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Hints About Vermont’s Sharing Economy

The tremendous growth of AirBnB rentals in Vermont is putting money into the pockets of property owners (and state tax coffers), but not everyone is happy. First, key stats from AirBnB for 2016:

  • Vermont has 3,000 active AirBnB hosts.
  • On average hosts in Vermont earned $5,600 last year.
  • 140,000 visitors to Vermont chose Airbnb for lodging during their visits.
  • There was an 87% year-over-year increase in Vermont rentals from 2015.
  • The typical Airbnb property is occupied 23 nights per year for an average stay is 2.6 nights.
  • Many hosts use the supplemental income to pay rent, make mortgage payments, save for retirement, or repay loans.
  • There are currently over 300 rentals in Vermont listed on AirBnB.com, ranging from less than $100 to over $10,000 per night for a large house rental on the lake

The figures above show that peer-to-peer lodging is a winner for many of Vermont’s visitors and property owners. But for some owners of traditional lodging establishments – especially bed and breakfasts – the competition seems unfair.

To help level the playing field, Vermont worked with Airbnb to collect and remit the same 9% Meals and Rooms Tax levied on other lodging establishments in the state.

But some owners of hotels, motels, and bed and breakfasts want the state to go further, making Airbnb hosts subject to the same regulations as traditional lodging establishments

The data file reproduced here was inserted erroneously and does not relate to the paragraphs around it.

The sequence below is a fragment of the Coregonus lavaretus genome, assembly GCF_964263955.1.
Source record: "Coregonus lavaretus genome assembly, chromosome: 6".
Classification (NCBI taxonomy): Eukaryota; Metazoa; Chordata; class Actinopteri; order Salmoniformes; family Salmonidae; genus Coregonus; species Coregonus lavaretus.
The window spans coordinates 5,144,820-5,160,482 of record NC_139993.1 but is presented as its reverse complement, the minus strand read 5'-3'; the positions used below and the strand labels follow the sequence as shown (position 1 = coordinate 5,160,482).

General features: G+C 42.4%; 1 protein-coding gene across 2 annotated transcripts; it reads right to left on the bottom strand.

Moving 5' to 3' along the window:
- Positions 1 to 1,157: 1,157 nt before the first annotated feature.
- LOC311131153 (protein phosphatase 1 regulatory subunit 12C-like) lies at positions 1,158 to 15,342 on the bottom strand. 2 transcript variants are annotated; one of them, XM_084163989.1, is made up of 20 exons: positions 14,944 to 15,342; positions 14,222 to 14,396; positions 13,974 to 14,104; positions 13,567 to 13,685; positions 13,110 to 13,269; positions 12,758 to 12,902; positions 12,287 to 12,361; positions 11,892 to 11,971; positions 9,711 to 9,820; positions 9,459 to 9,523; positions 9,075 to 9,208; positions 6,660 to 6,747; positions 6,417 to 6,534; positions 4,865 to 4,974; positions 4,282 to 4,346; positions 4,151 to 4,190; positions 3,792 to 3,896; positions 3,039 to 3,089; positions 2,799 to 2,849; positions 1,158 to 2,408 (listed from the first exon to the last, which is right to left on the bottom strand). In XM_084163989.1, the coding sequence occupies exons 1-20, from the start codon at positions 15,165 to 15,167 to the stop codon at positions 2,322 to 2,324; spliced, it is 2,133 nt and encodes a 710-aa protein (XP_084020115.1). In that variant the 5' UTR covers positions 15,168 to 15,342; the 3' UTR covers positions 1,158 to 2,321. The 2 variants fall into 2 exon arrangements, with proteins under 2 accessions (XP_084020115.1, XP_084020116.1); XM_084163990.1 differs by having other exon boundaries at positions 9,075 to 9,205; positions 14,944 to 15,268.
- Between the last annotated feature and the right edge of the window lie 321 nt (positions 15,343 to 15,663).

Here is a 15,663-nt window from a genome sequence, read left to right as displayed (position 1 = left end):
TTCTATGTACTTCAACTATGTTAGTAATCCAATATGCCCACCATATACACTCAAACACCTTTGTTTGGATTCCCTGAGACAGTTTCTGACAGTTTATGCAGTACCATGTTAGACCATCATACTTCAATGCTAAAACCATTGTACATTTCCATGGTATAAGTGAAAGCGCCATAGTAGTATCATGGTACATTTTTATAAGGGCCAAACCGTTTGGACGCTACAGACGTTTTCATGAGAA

Airbnb is one of the foundational companies of the peer-to-peer “sharing economy” along with Kickstarter, Uber, Craigslist, and eBay. Disruption is a hallmark of these businesses. That disruption is happening in Vermont, but its total economic impact is unclear.

For example, AirBnB might provide a net boost to Vermont’s economy. It can encourage new tourists to visit the state, who then eat, drink, and shop here. And some of the money collected by Airbnb hosts is spent in the local economy.

The hospitality economy in Vermont has always been adaptive, accommodating cultural trends and tastes. But that doesn’t mean it can be taken for granted.

In 2014, people spent $1.6 billion at hotels and inns, eating at restaurants, and drinking at pubs and bars in the state.  And taxes on restaurant meals and hotel rooms are the third largest tax revenue source for Vermont. 

Perhaps the traditional lodging establishments will find a way to outcompete or co-opt the Airbnb model. Or maybe we’ll simply find that everyone wins when more people can visit our extraordinary state of Vermont. 

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